During the initial stages of the treatment, patients should be instructed in self-MLD and encouraged to perform self treatment for at least 20-30 minutes daily.

Skin Care: Patients who have lymphedema are susceptible to infections of the skin; areas between skin folds or the underside of the breast are particularly prone to skin damage and infections. Edematous areas should be kept clean and dry and suitable ointments or lotions formulated for sensitive skin, radiation dermatitis and lymphedema should be applied.

Exercises: Trunkal lymphedema is often associated with restrictions in thorax and shoulder movements, which should be evaluated by a Physical or Occupational Therapist. Specific exercises addressing these issues and to increase range of motion and function with daily activities should be performed.

Depending on the location and quality of scars, mobilization of adhered scar tissue by a qualified therapist may be necessary to improve range of motion. Breathing and aerobic exercises further facilitate decongestion by improving drainage in superficial and deep lymphatic pathways.

Compression Therapy: Oftentimes compression of the affected area may be challenging due to tenderness of the tissue, or irritated skin secondary to

compression bra

radiation therapy. However, in order to address fluid accumulation and to avoid worsening of the swelling, the application of compression bandages and/or compression bras or vests is very important. Compression bandages are applied circumferentially around the chest with special care not to impair blood supply to grafts and/or healing scars.

Due to the lack of muscle pump activity in the trunkal area, the use of wide-width (15-20cm) medium and long-stretch bandages is preferable over the normally used short-stretch bandages for lymphedema affecting the extremities.

Custom cut or commercially manufactured foam pads or foam chips may be inserted underneath the bandages or compression bra/vest to increase localized pressure in areas of excess fluid pooling, or to soften localized fibrotic tissue. Flat foam pieces can be used to shape and stabilize the compression bandages and to distribute the pressure evenly over a greater surface area.

The patient should be fitted with a specially designed lymphedema bra or compression vest following decongestion of the trunk to assist with maintaining the positive results of CDT. Compression bras and vests have minimal seams and wide straps, are available as off-the-shelf or custom-made garments and ensure that the trunk and breast tissues are properly supported. Compression bras and vests should fit comfortably, provide sufficient support around the trunk and not squeeze breast tissue; pockets to accommodate a prosthesis can be sewn into these garments.

Patients using regular bras or sports bras should make sure to avoid narrow bra straps and obtain bra strap pads or wideners, if necessary, to avoid restriction of lymphatic pathways on the shoulder.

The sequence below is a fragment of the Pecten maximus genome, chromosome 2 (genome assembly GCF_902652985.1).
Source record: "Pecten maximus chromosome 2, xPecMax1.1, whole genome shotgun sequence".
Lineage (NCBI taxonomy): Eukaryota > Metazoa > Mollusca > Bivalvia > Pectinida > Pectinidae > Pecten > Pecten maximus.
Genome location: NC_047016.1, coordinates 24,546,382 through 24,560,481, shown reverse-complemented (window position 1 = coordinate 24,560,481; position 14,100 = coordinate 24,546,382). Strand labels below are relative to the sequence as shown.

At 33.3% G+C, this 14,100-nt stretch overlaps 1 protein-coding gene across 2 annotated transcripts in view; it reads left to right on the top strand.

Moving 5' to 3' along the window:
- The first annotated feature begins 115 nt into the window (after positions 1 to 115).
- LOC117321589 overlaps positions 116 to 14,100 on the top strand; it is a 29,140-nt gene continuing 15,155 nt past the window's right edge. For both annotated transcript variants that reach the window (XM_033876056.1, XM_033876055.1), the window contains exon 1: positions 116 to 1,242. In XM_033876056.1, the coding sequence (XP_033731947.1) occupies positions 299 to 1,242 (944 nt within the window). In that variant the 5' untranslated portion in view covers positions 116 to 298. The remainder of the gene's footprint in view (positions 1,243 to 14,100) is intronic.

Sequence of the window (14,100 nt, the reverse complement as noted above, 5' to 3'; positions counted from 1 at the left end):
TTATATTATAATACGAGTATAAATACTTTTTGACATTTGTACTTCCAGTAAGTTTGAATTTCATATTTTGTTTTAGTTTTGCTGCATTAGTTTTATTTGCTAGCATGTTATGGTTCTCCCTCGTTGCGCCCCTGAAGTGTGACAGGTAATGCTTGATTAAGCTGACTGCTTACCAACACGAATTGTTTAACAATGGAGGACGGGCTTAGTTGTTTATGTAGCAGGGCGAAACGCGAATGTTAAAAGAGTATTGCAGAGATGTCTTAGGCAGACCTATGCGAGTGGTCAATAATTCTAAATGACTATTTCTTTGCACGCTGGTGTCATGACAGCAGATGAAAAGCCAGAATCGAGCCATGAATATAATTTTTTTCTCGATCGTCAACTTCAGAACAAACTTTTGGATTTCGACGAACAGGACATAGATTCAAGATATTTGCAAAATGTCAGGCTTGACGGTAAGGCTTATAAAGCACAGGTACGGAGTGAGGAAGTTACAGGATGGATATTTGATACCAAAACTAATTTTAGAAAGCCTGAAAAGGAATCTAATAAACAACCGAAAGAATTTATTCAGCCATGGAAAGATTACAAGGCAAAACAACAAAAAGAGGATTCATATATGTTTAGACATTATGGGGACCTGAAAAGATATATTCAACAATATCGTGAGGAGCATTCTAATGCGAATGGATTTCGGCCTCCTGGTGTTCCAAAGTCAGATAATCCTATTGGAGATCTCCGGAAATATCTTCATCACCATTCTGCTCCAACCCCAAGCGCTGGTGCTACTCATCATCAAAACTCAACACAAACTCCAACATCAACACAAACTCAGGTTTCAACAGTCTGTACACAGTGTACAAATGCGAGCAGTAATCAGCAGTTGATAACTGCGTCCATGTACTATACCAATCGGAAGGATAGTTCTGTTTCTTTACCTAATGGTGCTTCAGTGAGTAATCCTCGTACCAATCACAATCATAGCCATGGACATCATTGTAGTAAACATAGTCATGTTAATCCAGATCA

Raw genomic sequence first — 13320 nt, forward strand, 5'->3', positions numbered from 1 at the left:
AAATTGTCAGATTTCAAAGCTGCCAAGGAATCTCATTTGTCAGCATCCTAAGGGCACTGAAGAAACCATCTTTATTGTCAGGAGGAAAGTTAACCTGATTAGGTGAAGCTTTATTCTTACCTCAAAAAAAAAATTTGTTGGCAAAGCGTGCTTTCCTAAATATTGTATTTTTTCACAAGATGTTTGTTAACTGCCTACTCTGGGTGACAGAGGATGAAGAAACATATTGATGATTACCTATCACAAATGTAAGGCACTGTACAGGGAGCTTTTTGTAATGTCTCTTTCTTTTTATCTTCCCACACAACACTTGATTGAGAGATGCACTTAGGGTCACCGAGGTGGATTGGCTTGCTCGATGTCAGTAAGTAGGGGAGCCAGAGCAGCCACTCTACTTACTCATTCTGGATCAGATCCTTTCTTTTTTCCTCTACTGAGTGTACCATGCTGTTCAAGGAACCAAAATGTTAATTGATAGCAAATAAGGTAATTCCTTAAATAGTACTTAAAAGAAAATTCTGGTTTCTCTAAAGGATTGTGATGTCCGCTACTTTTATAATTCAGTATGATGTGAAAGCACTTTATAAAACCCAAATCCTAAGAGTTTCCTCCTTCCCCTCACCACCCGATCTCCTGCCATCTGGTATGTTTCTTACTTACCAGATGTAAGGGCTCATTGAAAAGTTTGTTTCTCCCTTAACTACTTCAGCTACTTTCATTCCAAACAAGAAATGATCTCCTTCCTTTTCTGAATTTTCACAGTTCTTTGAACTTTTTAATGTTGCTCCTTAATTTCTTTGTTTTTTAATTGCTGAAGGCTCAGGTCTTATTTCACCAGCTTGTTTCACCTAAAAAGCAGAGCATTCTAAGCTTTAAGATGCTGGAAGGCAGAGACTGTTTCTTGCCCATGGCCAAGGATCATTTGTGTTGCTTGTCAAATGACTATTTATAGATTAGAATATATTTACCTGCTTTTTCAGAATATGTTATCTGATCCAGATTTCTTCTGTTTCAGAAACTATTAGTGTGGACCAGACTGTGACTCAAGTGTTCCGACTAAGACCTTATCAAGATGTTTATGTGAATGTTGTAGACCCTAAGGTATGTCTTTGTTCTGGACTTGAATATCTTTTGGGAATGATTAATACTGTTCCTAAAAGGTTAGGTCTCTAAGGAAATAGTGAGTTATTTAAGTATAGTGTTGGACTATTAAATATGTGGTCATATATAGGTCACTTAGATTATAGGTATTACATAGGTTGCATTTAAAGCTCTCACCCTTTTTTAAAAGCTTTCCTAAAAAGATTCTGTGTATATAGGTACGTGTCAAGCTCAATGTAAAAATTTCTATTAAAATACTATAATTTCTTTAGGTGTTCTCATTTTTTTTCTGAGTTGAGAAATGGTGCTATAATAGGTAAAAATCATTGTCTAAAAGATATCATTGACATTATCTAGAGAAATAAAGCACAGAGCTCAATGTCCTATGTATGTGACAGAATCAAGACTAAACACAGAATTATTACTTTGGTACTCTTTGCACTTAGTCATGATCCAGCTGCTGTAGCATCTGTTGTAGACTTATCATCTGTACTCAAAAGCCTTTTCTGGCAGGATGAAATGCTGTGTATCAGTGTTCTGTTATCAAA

Additional Resources:
http://www.stepup-speakout.org/breast_chest_trunckal_lymphedema.htm

http://www.lymphoedema-uk.com/journal/0101_breasttrunk.pdf

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32 comments to Lymphedema Affecting the Breast and Trunk

  • Edith Aspiri

    Thank you for this information. I also had back surgery, now my ribs set on my hip bones. I have excessive swelling (or fat) in this area.

  • beth

    I have lymphedema in my right arm (lumpectomy surgery 11/09), but it is in the latent stage at this time. Most bothersome is localized swelling on the rib cage between my waist and breast. Painful and skin rash-like. Wearing sports bras helps. Was not doing the manual drainage at this time because arm was not effected, but after reading this article will give it a try. Mentioned it to my oncologist at my last visit, but she didn’t have any suggestions for the trunk issues. Thanks for this information!

  • Carolyn Robinson

    Hi all,
    I am a 54 yrs. old, with complete mastectomy and lat dorsey reconstruction. 5 yrs. after surgery developed edema in upper arm, axilla, breast to midline and trunk under arm extending to the back and up to shoulder blade. I had 30 lymph nodes removed at time of mastectomy. Sypmtoms include elevated temperature in axilla and under arm, burning and pins and needles in breast and chest, tightness on stretching and tenderness. So far the best thing I have used is Manual Lymph Drainage. Ususally takes 6-10 treatments to become sypmtom free and nearly back to normal in size. Due to the areas affected, it is difficult to wrap, but I have a compression bra – looking into a vest because bra doesn’t compress arm and back. Hope this has helped…it took me almost 2 yrs. to find someone to do MLD but glad I kept looking….helps tremendously!

  • Waldemar L.Olszewski

    Swelling of the breast after sentinel node procedure followed by lumpectomy is seen more and more frequently.